3050 PRINT TAB (10); "LEFT ULNA"; TAB (Z) ; LL; TAB (U) ; ML; TAB (R) ; Ei L_a.v
_1
3060 PRINT
3070 PRINT
3080 PRINT TAB (17); " **** END OF REPORT ****"
3090 PRINT I
3100 PRINT I
3110 PRINT " NOTE: EF. MASS is the effective mass in vibra
. (G/CM) "
3120 PRINT " EI is average crosssectional ben "
3130 PRINT " estimated. (N*M~2) " 3140 PRINT " ALPHA is the estimated number, of bo "
3150 PRINT " bone can carry in axial com
3160 PRINTER IS CRT
3170 RETURN
3180 Exp_pts: !
3190 FOR I=1 TO Npts_exp
3200 Kexpr(I)=Aa(2*I1)
3210 Kexpi(I)=Aa(2*I)
3220 NEXT I Dum1(1)=1
3240 Dum1 (2) =0
3250 RETURN
3260 Calculations: !
3270 FOR I=1 TO Npts
3280 Akb(1)=Kb(M)Mb(M)*Om(D^2
3290 Akb(2)=Bb*Om(I)
3300 Aks(1)=Ks
3310 Aks(2)=Bs*Om(I)
3320 CALL Cmplx (Dum1 (*), Akb(*), Dum4(*), 4)
3330 CALL Cmplx (Dum1 (*), Aks(*), Dum3(*), 4)
3340 CALL Cmplx (Dum4 (*), Dum3 (*), Dum2(*), 1)
3350 CALL Cmplx (Dum1 (*), Dum2(*), Dum3 (*), 4)
3360 Dum3(1)=Dum3(1)Ms*Om(I)^2 I
•^J
00
3370 Dum3(2)=Dum3(2)+Bs1*0m(I) I
3380 Akr(I)=Dum3(1)
3390 Aki(I)=Dum3(2)
3400 NEXT I
3410 RETURN
3420 Real: !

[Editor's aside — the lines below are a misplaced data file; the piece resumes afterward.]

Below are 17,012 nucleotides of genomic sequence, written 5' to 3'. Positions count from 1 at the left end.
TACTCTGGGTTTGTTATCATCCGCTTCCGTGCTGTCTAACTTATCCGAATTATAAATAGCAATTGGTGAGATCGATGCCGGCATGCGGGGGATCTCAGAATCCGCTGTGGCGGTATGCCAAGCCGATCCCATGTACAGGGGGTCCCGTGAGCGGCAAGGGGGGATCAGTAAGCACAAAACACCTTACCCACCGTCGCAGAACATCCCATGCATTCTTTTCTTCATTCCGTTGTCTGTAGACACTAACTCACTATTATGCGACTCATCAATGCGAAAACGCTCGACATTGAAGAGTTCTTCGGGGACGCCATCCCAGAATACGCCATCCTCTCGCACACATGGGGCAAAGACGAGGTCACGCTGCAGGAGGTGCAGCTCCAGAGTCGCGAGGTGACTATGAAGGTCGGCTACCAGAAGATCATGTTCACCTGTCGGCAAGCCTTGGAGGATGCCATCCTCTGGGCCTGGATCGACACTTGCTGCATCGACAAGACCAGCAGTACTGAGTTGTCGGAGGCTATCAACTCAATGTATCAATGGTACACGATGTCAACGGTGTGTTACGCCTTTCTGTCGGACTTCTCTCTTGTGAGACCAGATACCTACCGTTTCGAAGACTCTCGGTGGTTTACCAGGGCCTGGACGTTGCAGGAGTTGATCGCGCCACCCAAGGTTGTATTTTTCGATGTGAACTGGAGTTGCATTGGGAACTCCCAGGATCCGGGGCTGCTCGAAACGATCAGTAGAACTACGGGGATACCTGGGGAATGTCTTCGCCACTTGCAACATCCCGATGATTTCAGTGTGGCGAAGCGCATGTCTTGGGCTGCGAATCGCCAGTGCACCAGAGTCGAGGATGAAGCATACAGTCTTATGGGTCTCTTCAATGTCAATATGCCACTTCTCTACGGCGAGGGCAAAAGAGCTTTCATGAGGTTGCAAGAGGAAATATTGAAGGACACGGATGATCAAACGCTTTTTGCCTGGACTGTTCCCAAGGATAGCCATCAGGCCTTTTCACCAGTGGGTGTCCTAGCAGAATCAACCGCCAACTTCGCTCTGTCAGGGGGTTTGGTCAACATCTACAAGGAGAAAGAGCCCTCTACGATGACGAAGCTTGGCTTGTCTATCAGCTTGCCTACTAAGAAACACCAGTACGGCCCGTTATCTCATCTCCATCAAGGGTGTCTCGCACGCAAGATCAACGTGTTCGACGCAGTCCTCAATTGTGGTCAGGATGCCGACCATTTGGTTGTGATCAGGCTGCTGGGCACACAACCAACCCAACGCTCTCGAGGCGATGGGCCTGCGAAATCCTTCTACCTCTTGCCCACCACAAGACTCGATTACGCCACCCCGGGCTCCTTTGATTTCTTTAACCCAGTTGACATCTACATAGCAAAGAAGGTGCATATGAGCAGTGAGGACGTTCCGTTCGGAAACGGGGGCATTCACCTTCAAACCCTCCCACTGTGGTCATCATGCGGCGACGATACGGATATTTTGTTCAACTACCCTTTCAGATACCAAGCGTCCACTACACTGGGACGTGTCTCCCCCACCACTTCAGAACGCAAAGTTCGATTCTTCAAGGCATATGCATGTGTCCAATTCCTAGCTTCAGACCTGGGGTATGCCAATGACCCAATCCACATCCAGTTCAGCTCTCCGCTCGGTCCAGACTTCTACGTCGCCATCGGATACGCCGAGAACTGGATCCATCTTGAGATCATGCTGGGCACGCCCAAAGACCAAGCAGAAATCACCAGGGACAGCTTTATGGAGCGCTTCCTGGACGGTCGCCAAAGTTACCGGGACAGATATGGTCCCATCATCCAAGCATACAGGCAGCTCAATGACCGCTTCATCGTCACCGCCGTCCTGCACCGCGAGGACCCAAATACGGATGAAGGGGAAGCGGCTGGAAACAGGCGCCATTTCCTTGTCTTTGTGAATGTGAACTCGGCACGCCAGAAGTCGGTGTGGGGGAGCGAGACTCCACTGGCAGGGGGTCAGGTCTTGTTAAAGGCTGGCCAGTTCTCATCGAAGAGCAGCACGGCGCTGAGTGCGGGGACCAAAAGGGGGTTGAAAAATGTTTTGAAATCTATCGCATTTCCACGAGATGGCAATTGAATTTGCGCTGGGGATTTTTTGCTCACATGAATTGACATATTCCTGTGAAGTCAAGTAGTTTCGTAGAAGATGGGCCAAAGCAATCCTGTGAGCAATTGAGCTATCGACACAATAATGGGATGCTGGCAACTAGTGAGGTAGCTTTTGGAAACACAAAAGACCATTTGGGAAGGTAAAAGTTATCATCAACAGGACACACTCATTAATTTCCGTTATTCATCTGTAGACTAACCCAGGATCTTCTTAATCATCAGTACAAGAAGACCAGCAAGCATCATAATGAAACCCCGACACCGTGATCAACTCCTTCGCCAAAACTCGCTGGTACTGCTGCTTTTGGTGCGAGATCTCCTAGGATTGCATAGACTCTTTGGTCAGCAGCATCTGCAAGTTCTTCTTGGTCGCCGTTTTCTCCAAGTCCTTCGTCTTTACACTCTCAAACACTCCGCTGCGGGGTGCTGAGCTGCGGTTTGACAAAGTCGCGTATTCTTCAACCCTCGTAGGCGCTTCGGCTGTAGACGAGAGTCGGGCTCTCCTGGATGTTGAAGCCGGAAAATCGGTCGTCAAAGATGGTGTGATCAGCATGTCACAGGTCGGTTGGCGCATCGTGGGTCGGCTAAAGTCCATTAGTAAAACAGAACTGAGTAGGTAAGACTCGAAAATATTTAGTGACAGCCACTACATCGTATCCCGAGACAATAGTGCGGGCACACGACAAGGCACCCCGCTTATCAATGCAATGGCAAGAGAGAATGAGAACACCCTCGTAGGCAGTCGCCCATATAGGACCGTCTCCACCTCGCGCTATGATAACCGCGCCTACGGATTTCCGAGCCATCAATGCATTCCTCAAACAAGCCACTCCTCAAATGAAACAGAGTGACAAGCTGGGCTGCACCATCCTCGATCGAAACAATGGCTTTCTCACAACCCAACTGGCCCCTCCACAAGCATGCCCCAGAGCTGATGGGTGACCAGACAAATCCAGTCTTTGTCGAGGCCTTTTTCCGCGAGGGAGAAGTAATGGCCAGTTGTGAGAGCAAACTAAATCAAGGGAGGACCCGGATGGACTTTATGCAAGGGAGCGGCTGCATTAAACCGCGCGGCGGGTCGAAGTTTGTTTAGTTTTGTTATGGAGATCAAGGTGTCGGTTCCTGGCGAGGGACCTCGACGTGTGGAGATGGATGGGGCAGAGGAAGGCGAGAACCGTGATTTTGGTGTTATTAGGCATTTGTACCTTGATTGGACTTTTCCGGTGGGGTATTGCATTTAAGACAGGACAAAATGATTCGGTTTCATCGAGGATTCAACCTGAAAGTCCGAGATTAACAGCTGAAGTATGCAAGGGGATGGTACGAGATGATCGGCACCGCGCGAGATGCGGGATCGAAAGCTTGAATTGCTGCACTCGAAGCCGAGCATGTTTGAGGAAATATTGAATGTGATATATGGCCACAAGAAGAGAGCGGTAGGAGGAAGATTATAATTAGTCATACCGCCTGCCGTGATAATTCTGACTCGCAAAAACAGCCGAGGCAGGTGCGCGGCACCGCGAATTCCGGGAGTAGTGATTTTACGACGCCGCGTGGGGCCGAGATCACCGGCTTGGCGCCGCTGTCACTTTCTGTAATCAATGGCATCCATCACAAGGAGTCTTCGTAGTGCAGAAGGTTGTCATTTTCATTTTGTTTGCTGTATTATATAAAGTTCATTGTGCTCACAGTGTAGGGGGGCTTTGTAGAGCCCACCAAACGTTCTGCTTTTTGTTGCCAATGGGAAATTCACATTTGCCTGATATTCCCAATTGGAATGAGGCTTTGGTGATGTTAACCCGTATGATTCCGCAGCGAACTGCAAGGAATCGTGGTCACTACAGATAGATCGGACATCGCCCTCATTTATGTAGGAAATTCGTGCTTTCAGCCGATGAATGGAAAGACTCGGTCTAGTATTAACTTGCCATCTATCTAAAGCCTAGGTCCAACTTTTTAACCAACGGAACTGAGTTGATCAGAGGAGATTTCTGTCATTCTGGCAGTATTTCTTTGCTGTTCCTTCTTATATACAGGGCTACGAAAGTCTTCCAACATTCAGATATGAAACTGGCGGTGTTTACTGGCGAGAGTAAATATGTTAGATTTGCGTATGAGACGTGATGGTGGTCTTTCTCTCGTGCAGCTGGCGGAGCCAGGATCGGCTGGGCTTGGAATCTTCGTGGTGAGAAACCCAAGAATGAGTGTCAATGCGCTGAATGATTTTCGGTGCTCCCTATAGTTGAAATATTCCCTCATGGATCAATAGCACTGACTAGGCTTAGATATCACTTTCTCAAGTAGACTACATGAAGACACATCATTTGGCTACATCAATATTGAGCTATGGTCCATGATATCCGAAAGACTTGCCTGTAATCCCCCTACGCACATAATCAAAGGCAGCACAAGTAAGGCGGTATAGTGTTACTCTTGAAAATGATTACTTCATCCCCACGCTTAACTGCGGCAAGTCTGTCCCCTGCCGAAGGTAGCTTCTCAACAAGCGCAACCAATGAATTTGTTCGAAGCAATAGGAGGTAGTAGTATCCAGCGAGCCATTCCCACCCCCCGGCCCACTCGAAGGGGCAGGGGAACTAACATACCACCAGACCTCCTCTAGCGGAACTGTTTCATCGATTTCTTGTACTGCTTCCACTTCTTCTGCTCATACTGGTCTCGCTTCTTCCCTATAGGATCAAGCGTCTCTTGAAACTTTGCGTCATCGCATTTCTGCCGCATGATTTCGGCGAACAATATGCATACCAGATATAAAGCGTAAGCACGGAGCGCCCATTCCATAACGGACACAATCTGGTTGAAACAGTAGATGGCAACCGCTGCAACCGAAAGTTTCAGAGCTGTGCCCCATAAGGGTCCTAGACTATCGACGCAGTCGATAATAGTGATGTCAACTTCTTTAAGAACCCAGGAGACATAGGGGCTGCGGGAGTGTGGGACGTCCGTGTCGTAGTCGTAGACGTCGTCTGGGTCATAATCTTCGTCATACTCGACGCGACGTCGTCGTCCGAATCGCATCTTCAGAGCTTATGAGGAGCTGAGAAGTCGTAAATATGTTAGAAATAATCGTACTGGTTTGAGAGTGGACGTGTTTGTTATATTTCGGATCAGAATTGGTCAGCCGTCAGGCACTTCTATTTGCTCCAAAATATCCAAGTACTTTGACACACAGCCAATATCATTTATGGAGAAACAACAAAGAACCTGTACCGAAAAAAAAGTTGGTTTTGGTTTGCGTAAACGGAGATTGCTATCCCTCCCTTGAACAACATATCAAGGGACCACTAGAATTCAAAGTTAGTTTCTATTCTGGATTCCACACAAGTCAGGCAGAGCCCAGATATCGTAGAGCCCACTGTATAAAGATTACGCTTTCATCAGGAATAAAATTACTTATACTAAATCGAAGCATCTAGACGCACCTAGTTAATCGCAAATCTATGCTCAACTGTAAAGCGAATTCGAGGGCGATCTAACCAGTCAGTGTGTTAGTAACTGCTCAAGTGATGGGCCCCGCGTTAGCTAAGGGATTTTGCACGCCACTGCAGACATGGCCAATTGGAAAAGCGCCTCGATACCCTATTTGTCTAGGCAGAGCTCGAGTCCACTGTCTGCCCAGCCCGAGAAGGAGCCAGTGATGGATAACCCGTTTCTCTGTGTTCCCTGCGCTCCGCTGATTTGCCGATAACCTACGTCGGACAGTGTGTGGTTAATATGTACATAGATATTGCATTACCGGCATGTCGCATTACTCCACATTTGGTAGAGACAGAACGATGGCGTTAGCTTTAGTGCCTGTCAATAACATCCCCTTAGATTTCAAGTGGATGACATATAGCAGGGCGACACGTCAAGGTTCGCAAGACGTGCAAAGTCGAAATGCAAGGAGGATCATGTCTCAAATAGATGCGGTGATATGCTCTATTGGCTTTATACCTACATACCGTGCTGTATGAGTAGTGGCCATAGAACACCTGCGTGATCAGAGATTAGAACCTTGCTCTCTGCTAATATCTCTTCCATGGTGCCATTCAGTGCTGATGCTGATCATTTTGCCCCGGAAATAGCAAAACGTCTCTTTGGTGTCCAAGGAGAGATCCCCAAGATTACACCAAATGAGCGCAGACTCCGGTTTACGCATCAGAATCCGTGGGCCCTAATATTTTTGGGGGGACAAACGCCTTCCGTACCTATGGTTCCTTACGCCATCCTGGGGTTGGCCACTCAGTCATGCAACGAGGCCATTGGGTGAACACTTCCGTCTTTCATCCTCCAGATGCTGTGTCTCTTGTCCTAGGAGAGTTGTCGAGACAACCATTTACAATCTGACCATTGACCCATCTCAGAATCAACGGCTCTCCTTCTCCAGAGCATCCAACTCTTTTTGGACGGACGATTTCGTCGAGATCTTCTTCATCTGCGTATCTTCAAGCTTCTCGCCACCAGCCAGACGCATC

3430 CALL Graph (F (*) , Akr (*) , Freq (*), Kexpr (*), Npts. Npts_eχp, 1. Fm
3440 RETURN
3450 Imag: !
3460 CALL Graph (F (*) . Aki (*), Freq (*), Kexpi (*), Npts. Npts_jaxp.0, Fm
3470 RETURN
3480 Print_all: !
3490 GOSUB Real
3500 DUMP GRAPHICS
3510 GOSUB Imag
3520 DUMP GRAPHICS
3530 PRINT " "
3540 RETURN
3550 Eend: !
3560 GINIT
3570 GCLEAR
3580 PRINT CHR$(12);
3590 END
3600 !
3610 !
3620 SUB Cmplx(A(*),B(*),C(*), INTEGER Op)
3630 !
3640 ! ***************************************
3650 !
3660 ! This performs complex arithmatic. The I vø
3670 ! complex numbers are A (1) =REAL (A). I
3680 ! A (2) IMAGINARY (A), with the same for
3690 ! B and C.
3700 ! Op=1 ADD A+B=C
3710 ! =2 SUBTRACT AB=C
3720 ! =3 MULTIPLY A*B=C
3730 ! =4 DIVIDE A/B=C
3740 ! =5 EXPONENT A^B=C (B(2) IGNORED)
3750 !
3760 ! ***************************************
3770
3780 REAL Mag. Ag